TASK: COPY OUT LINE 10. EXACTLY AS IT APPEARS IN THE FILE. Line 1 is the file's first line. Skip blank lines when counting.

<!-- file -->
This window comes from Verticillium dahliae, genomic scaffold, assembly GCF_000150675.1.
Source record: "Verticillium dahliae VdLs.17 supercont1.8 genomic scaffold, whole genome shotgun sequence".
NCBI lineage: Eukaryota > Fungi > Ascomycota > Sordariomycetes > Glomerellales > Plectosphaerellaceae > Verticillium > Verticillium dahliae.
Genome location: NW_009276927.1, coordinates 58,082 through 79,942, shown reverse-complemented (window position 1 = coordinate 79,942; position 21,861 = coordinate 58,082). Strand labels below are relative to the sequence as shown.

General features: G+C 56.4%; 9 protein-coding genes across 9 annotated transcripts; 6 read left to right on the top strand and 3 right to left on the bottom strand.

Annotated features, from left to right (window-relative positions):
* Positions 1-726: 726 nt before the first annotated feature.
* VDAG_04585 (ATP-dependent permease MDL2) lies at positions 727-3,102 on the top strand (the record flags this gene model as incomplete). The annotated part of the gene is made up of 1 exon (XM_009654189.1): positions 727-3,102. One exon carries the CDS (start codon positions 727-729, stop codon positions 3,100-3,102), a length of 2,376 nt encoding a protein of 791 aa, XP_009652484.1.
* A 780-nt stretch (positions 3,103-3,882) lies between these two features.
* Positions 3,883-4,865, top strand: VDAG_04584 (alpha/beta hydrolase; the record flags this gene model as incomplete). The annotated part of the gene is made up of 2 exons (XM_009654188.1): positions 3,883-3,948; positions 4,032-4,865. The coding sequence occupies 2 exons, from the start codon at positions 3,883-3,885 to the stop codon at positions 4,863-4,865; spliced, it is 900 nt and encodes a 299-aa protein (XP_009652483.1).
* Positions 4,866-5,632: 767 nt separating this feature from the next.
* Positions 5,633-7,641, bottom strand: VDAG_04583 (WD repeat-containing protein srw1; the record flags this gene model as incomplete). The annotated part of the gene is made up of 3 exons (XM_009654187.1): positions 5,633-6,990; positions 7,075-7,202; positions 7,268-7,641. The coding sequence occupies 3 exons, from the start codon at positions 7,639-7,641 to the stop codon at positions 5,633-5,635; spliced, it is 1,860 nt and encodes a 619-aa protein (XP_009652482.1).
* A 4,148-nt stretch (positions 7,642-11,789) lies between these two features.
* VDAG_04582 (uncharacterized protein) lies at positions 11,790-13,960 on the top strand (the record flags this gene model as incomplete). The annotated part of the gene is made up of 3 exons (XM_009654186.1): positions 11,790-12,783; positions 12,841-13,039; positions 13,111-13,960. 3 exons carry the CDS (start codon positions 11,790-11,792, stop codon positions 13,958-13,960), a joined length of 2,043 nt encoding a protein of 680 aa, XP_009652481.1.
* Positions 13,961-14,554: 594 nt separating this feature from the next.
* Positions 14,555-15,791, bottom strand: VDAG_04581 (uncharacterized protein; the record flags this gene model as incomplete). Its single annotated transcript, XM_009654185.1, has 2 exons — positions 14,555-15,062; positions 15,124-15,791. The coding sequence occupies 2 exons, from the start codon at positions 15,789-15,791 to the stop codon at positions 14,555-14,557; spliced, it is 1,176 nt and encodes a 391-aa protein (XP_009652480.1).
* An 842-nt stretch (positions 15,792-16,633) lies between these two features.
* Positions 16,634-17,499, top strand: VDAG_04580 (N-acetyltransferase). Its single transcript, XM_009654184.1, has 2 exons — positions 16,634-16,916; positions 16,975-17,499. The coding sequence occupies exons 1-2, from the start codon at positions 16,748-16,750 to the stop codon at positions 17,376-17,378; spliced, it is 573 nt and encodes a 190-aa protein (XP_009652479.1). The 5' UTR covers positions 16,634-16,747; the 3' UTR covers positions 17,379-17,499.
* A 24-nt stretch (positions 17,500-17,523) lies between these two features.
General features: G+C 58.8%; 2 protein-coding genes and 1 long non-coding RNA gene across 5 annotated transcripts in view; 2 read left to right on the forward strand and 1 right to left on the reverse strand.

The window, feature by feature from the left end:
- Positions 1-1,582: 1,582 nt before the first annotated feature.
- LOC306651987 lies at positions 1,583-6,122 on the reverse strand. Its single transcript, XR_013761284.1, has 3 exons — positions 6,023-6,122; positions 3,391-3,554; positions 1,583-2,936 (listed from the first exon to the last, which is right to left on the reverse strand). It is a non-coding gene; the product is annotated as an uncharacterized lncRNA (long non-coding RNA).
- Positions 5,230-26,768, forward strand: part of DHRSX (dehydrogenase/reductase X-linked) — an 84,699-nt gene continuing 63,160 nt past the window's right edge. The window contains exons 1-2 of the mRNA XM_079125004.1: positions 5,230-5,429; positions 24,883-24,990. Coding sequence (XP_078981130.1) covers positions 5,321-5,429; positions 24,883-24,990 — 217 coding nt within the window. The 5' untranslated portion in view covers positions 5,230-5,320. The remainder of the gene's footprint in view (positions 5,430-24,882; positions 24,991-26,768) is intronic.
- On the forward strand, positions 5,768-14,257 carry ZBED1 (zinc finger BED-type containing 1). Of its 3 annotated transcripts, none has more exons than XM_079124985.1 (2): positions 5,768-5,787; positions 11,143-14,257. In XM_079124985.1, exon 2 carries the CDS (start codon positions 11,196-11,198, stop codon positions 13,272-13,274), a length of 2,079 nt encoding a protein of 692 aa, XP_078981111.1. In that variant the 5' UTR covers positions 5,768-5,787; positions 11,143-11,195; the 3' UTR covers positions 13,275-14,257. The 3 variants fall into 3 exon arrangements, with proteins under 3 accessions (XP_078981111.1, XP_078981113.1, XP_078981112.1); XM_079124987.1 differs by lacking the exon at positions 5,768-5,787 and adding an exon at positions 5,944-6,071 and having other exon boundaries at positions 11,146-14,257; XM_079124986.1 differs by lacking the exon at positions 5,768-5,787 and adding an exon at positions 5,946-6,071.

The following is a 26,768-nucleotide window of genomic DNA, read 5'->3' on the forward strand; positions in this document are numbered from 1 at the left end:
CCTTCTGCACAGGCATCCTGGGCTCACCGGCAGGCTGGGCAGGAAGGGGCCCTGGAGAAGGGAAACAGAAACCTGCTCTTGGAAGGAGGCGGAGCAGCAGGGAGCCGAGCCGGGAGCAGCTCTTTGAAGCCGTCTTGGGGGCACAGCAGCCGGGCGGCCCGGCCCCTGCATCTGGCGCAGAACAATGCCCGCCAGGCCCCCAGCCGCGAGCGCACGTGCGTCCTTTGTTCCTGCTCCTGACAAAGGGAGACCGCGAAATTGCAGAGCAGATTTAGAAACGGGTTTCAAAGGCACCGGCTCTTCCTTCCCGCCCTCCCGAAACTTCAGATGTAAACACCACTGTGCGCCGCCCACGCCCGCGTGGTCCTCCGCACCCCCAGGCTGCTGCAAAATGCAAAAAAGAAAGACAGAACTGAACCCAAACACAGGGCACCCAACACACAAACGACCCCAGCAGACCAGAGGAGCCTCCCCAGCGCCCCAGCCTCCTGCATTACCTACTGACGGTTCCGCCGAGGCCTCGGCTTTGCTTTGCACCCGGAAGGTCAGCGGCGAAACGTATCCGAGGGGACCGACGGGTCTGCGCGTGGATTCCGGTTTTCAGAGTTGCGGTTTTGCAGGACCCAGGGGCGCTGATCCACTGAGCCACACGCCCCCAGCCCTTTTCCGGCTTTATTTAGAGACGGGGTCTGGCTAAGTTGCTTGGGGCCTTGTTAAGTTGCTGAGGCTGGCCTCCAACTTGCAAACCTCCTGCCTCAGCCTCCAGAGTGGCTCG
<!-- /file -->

* Positions 3,883-4,865, top strand: VDAG_04584 (alpha/beta hydrolase; the record flags this gene model as incomplete). The annotated part of the gene is made up of 2 exons (XM_009654188.1): positions 3,883-3,948; positions 4,032-4,865. The coding sequence occupies 2 exons, from the start codon at positions 3,883-3,885 to the stop codon at positions 4,863-4,865; spliced, it is 900 nt and encodes a 299-aa protein (XP_009652483.1).